Abstract: Propofol is an intravenous agent used commonly for the induction and maintenance of anesthesia, procedural, and critical care sedation in children. The mechanisms of action on the central nervous system involve interactions at various neurotransmitter receptors, especially the gamma-aminobutyric acid A receptor. Approved for use in the USA by the Food and Drug Administration in 1989, its use for induction of anesthesia in children less than 3 years of age still remains off-label. Despite its wide use in pediatric anesthesia, there is conflicting literature about its safety and serious adverse effects in particular subsets of children. Particularly as children are not “little adults”, in this review, we emphasize the maturational aspects of propofol pharmacokinetics. Despite the myriad of propofol pharmacokinetic-pharmacodynamic studies and the ability to use allometrical scaling to smooth out differences due to size and age, there is no optimal model that can be used in target controlled infusion pumps for providing closed loop total intravenous anesthesia in children. As the commercial formulation of propofol is a nutrient-rich emulsion, the risk for bacterial contamination exists despite the Food and Drug Administration mandating addition of antimicrobial preservative, calling for manufacturers’ directions to discard open vials after 6 h. While propofol has advantages over inhalation anesthesia such as less postoperative nausea and emergence delirium in children, pain on injection remains a problem even with newer formulations. Propofol is known to depress mitochondrial function by its action as an uncoupling agent in oxidative phosphorylation. This has implications for children with mitochondrial diseases and the occurrence of propofol-related infusion syndrome, a rare but seriously life-threatening complication of propofol. At the time of this review, there is no direct evidence in humans for propofol-induced neurotoxicity to the infant brain; however, current concerns of neuroapoptosis in developing brains induced by propofol persist and continue to be a focus of research.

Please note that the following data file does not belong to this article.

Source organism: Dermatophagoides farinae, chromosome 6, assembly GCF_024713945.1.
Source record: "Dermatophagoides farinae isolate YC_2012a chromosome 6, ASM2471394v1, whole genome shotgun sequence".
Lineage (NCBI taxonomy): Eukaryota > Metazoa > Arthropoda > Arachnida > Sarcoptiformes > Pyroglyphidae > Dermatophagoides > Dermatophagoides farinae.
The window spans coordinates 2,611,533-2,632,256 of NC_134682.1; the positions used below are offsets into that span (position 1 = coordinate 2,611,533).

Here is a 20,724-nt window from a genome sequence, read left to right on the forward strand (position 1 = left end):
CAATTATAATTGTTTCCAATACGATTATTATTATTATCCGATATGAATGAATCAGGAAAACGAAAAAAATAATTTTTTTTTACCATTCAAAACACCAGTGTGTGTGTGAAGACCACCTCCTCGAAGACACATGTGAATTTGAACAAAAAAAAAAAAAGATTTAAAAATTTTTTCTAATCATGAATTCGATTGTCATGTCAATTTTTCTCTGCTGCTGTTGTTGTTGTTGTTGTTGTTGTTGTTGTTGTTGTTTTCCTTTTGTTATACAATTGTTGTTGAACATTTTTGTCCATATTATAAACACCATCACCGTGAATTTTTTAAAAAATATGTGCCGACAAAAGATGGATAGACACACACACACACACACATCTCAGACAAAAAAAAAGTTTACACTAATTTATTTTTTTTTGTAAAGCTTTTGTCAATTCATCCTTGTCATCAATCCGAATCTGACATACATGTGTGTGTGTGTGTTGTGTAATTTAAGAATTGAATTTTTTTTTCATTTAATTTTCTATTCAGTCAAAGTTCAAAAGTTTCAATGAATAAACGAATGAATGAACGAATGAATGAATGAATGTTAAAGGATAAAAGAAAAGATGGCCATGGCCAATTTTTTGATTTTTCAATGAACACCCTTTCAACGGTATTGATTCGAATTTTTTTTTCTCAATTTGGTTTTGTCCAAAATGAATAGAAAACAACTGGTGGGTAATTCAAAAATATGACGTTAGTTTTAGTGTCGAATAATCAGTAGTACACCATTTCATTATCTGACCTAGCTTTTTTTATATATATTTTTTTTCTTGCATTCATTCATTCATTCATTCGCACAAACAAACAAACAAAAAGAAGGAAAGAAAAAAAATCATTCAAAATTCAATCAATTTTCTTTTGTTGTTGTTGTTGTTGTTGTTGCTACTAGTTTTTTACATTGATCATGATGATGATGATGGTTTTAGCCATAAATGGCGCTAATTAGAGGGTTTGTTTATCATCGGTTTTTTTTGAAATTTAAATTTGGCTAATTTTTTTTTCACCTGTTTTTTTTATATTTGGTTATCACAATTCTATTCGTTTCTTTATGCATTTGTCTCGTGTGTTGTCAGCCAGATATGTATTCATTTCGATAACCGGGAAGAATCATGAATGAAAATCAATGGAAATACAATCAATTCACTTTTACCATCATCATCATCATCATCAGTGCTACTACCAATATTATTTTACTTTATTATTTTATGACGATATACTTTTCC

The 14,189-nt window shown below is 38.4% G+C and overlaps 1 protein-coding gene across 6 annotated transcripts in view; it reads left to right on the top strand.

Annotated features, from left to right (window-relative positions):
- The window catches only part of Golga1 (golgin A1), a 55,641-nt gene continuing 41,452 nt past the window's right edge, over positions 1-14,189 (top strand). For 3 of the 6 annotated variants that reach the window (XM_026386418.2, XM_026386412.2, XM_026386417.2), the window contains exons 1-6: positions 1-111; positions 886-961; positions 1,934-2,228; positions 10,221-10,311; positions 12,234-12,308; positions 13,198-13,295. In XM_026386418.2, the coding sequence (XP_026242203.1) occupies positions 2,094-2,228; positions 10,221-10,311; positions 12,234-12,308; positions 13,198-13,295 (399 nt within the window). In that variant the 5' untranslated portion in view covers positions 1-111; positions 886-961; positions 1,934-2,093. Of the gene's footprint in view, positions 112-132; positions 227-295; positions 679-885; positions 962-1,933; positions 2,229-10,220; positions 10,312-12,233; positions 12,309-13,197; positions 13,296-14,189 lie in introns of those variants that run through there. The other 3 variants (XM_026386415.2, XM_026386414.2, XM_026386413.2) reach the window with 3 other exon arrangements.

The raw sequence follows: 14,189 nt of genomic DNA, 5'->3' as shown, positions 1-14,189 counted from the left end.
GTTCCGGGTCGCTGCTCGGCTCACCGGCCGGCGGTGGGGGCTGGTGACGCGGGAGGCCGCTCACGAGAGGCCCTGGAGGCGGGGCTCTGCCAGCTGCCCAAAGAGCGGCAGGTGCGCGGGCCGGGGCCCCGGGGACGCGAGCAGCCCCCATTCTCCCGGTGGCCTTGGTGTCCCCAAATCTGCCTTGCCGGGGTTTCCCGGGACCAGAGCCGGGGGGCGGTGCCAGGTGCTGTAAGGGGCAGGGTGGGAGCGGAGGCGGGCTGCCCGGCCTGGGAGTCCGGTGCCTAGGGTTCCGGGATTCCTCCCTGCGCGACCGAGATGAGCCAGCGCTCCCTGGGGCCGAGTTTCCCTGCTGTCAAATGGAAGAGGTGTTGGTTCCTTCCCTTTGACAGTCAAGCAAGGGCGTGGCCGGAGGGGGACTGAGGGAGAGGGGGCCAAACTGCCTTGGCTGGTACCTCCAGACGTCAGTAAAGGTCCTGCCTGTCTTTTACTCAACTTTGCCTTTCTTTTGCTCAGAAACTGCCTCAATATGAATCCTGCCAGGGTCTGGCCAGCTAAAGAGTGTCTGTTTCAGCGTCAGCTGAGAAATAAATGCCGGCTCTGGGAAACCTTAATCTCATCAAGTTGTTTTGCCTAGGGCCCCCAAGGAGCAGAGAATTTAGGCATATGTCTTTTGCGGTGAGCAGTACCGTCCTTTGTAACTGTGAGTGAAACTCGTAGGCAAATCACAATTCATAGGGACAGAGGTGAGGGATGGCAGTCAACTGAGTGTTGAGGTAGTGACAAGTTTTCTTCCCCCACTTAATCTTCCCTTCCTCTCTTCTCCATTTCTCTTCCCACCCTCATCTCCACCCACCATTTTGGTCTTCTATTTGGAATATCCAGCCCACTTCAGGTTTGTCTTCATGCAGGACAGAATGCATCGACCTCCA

201 citations